Cette étude compare le point de vue de 19 joueurs ou joueuses pathologiques avec celui de 13 conjoints ou conjointes de joueurs ou joueuses pathologiques (N = 31) sur leur vie de famille (fonctionnement familial et qualité de la vie en famille) et sur différentes variables conjugales (ajustements liés à la vie à deux et satisfaction conjugale) et individuelles (congruence et différenciation de l’identité et symptômes psychopathologiques). Sur le plan du fonctionnement individuel, les joueurs ou joueuses et les conjoints ou conjointes présentaient dans les deux cas des symptômes psychologiques, chaque groupe possédant des valeurs typiquement associées aux personnes souffrant de troubles affectifs. Les joueurs ou joueuses présentaient en plus des difficultés supplémentaires relativement à la congruence. Les résultats indiquent que le point de vue des joueurs ou joueuses sur leur vie conjugale et familiale était moins influencé par leurs difficultés, cette différence étant par ailleurs plus marquée en ce qui a trait à la vie conjugale. Les principales limites de l’étude sont le caractère indépendant de chaque sous-groupe (les participants étaient des personnes mariées ou vivant en union conjugale, mais ne constituaient pas des couples) et la petite taille de l’échantillon. Néanmoins, les résultats obtenus appellent à une remise en question des « certitudes » généralement tenues pour acquises dans la littérature (p. ex., sur la perception qu’ont les joueurs ou joueuses de leurs problèmes conjugaux) et mettent en lumière les problèmes que peuvent rencontrer les thérapeutes de couple concernant les différences de perceptions au sein des couples dont l’un des membres souffre d’un problème de jeu.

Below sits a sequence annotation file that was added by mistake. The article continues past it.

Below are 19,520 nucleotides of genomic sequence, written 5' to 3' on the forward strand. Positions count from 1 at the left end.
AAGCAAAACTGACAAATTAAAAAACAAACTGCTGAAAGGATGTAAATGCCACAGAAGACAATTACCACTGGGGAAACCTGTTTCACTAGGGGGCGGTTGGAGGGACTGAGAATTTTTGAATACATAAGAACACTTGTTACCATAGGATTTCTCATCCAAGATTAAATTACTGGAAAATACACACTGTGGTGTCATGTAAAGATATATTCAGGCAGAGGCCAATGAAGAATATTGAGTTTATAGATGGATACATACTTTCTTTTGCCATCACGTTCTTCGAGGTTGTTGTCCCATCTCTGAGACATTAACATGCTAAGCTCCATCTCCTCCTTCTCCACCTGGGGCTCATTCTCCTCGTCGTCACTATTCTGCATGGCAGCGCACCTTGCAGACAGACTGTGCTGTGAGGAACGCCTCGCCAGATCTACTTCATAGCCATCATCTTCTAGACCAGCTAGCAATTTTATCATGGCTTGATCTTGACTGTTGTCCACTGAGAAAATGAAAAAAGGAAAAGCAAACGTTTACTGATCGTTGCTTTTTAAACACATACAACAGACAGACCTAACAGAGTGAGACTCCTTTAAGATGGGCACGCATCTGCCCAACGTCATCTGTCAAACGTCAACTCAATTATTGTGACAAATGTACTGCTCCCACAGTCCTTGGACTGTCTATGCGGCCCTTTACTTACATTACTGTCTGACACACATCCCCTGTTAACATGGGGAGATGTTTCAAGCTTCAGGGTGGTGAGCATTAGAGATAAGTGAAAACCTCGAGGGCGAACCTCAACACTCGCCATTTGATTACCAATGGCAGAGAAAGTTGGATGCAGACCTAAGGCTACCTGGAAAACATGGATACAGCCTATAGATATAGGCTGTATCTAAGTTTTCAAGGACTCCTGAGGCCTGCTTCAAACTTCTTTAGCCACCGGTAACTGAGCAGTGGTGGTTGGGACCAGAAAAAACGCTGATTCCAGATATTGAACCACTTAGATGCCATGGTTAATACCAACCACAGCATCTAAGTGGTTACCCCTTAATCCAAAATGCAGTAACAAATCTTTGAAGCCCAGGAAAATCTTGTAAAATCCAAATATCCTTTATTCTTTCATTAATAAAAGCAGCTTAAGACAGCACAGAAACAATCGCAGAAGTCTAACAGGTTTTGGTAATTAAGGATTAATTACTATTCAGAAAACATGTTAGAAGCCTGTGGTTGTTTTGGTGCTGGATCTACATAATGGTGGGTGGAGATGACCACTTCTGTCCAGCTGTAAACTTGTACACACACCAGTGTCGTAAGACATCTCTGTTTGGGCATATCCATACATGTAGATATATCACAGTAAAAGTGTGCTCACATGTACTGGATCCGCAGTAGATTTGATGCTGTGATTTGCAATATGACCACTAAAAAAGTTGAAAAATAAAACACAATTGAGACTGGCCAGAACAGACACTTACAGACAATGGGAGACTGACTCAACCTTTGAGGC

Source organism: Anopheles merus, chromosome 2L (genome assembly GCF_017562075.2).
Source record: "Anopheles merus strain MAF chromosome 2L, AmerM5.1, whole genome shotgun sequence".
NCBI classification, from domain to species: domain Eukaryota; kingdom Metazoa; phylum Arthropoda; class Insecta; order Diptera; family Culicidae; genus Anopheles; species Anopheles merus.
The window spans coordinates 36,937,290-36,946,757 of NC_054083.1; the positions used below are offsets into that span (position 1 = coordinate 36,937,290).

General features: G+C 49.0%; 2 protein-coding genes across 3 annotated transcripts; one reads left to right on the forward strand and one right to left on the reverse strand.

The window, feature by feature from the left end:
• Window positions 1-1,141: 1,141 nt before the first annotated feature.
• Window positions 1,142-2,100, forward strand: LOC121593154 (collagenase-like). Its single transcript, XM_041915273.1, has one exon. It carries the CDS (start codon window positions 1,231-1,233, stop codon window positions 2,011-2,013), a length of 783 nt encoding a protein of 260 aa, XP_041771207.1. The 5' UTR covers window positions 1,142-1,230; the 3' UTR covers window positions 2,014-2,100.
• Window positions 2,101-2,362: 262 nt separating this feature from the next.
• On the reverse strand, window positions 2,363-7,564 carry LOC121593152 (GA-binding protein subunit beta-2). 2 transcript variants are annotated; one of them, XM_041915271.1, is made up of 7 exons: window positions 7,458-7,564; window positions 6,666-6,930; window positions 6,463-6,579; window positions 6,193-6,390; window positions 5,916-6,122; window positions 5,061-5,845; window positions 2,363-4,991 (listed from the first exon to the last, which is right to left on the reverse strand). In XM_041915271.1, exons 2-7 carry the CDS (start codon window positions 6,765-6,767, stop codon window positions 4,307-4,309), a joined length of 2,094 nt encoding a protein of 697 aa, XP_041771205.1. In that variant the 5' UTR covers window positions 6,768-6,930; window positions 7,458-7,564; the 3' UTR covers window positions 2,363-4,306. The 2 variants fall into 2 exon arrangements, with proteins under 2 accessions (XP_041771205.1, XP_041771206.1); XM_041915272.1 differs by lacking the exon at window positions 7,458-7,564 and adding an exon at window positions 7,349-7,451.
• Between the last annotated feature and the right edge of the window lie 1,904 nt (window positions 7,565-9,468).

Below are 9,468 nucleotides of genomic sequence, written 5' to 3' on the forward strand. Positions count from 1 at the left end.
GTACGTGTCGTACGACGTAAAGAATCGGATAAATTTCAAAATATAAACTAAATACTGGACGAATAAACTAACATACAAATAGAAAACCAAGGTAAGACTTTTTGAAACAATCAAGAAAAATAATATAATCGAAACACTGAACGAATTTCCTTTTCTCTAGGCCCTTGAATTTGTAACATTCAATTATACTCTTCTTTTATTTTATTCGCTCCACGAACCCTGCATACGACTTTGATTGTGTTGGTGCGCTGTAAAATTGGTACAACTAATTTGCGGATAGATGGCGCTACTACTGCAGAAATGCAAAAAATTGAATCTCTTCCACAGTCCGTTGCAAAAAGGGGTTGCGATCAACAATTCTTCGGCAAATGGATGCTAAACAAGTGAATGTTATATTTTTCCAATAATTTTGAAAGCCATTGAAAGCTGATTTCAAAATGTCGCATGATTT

Pathological gambling (DSM IV-TR) (American Psychiatric Association, 2000) or gambling disorder (DSM V) (American Psychiatric Association, 2013) is considered an addiction characterized by an individual’s completely subordinate relationship with gambling (Cunha & Relvas, 2014a). Despite the negative impacts that this relationship has on individual (e.g., on mental and physical health) (McComb, Lee, & Sprenkle, 2009), family (e.g., negligence towards family and marital needs) (McComb et al., 2009) and social levels (e.g., isolation) (Reith, 2006), pathological gambling is often referred to as a hidden addiction (Ladouceur, 2004; Phillips, 2005). This designation is justified given that pathological gambling has no physical signs of abuse (e.g., needle marks, dilated pupils, or others) (McComb et al., 2009) and the gambler makes an effort to hide any evidence and the extent of the problem from others. This mechanism is also self-deceiving, as it allows gamblers to ignore the worsening of their problem (Downs & Woolrych, 2010).